Some of this would perhaps have been forgotten if it had not been for the tumultuous events in Gdańsk in 1980-81. He added his name to a group of intellectuals that supported the demands of the strikers in the Gdańsk shipyards and he became an expert for the inter-enterprise strike committee.
Tadeusz was to remain a member of the Solidarity trade union until 1992, participating as an adviser and member of its programmatic councils. Whilst he lectured abroad during the 1980s (in the USA, Canada and Britain) he remained a strong advocate of reforming the system in Poland through a left democratic programme that would maintain the support of the population. He was a strong supporter of the idea of the round-table talks that led to the negotiated transformation of the Communist system, although he did not participate in these due to programmatic differences that emerged during the preparatory discussions.
Perhaps the most lasting and important contribution made by Tadeusz was following the transition from Communism and the creation of capitalism in Poland. From the beginning he opposed the so-called 'Balcerowciz Plan' that introduced the package of shock-therapy reforms that sought a rapid jump to a capitalist system.
The criticisms of the shock-therapy reforms, made by Tadeusz, followed two major themes:
The first of thees concerned the social costs of the reforms, which Tadeusz instinctively and vehemently opposed. The shock-therapy reforms plunged large swathes of the population into poverty, created wide social inequalities and led to the formation of huge structural unemployment and a deactivation of labour, which has been a characteristic of Polish capitalism ever since. These were not just viewed by Tadeusz as a moral or social failing, but also as being economically irrational.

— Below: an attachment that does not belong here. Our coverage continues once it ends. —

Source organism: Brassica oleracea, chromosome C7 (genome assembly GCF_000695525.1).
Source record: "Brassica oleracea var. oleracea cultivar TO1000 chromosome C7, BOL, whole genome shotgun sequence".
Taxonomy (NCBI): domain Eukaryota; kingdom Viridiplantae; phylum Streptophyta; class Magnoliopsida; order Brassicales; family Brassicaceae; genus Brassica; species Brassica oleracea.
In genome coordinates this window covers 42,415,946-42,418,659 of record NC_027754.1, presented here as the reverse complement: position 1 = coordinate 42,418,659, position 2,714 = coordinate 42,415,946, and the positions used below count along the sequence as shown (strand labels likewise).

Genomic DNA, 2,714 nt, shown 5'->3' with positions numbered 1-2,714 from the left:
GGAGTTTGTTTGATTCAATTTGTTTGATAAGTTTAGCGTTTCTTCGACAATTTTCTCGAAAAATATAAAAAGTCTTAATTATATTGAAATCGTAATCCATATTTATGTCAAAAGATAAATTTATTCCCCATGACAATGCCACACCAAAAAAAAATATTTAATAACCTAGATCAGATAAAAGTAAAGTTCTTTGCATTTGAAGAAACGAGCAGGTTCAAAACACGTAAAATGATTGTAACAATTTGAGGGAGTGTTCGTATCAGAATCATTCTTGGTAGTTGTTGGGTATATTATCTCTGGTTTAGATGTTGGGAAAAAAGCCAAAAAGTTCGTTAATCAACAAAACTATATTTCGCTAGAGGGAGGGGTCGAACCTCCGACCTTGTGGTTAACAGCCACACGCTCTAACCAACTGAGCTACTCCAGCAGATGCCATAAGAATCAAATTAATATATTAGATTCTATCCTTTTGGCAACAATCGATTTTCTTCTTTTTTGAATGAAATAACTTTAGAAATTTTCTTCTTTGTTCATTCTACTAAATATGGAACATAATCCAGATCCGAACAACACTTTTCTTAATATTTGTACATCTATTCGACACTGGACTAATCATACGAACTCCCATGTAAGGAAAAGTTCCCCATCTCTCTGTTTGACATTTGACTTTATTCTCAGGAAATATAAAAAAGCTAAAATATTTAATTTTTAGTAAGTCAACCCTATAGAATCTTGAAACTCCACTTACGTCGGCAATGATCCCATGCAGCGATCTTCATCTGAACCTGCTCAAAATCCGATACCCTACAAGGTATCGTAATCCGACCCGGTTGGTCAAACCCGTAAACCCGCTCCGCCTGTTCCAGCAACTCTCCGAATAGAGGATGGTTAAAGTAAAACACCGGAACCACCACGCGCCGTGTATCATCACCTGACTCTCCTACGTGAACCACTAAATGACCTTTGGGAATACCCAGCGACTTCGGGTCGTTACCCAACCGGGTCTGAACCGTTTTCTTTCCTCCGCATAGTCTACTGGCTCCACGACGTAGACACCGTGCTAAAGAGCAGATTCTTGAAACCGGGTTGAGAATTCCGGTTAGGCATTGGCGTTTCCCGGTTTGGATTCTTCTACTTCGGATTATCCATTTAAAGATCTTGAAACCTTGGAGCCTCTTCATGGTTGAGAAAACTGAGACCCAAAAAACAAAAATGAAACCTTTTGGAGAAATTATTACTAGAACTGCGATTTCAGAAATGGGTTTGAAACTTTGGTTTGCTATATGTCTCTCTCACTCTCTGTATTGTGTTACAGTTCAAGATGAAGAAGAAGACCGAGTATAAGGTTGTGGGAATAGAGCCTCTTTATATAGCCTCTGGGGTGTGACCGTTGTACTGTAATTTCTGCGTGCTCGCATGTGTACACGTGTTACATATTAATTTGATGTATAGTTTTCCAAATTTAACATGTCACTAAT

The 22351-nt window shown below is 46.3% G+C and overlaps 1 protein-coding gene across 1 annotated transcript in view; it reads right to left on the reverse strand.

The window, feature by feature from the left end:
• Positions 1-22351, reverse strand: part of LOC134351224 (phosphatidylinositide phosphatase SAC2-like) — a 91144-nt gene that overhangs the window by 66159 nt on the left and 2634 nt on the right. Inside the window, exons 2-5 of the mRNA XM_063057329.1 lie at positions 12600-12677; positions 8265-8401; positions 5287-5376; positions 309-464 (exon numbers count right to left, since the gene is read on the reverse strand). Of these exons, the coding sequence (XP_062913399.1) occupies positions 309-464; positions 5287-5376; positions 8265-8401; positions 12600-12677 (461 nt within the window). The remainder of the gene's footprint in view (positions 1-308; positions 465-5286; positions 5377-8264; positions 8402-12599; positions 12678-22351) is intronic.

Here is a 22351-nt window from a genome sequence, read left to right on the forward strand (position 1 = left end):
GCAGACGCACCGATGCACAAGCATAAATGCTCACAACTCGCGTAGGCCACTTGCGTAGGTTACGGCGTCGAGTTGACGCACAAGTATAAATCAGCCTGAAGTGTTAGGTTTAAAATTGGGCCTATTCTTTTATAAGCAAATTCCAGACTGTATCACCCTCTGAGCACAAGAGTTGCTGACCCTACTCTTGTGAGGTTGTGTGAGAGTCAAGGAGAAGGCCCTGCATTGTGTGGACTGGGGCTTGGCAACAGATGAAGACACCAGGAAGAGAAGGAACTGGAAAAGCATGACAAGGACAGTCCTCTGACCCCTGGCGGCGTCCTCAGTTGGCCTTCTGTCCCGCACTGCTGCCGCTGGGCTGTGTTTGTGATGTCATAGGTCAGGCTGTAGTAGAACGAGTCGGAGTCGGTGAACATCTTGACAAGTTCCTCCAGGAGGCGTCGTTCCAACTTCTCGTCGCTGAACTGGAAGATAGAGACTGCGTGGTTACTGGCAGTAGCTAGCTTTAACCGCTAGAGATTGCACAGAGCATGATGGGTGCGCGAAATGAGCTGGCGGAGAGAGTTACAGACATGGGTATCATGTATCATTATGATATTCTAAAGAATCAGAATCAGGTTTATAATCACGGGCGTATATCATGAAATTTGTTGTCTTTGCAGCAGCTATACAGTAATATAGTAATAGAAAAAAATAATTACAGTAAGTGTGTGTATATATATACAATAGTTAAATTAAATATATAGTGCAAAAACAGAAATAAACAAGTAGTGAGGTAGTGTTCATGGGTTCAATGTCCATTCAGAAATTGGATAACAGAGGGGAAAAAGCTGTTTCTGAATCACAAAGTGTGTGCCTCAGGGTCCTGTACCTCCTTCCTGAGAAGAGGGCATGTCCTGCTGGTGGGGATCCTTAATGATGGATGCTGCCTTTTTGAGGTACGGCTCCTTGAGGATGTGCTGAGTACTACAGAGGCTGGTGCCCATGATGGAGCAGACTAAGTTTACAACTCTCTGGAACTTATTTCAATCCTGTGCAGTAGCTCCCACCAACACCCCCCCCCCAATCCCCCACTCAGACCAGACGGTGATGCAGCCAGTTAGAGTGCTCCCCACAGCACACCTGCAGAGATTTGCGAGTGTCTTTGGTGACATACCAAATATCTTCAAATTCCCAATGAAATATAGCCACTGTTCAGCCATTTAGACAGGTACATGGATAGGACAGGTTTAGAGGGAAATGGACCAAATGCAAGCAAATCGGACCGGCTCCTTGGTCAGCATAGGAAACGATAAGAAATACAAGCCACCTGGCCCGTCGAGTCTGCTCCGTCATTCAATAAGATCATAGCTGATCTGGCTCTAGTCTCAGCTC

Secondly, Tadeusz stood against the tide of propaganda that claimed that the neo-liberal path of shock-therapy reform was the only available route out of the previous system. In his last book (published in English this month under the title From Solidarity to Sellout) he goes into great detail to show how neo-liberal economics was a minority trend within the Solidarity movement and at how the support given to it by the Solidarity leadership was a betrayal of its ideals and history. He also took up this fight intellectually, opposing the neo-classical economists, who came to dominate the economic departments in Poland's universities. They were attempting to present their form of economics as a positivist science, from which human agency was removed.
Therefore, Tadeusz sought to promote pluralism within economics and the public debate over economic policy. Ironically he was primarily opposing liberals, many of whom he had previously cooperated with, who were formulating a new dogmatic ideology. He opposed those who put forward the thesis that globalisation meant there were no alternatives to the neo-liberal project, instead arguing that there was a variety of capitalisms in the world and that Poland should follow the social democratic path taken by countries such as Sweden.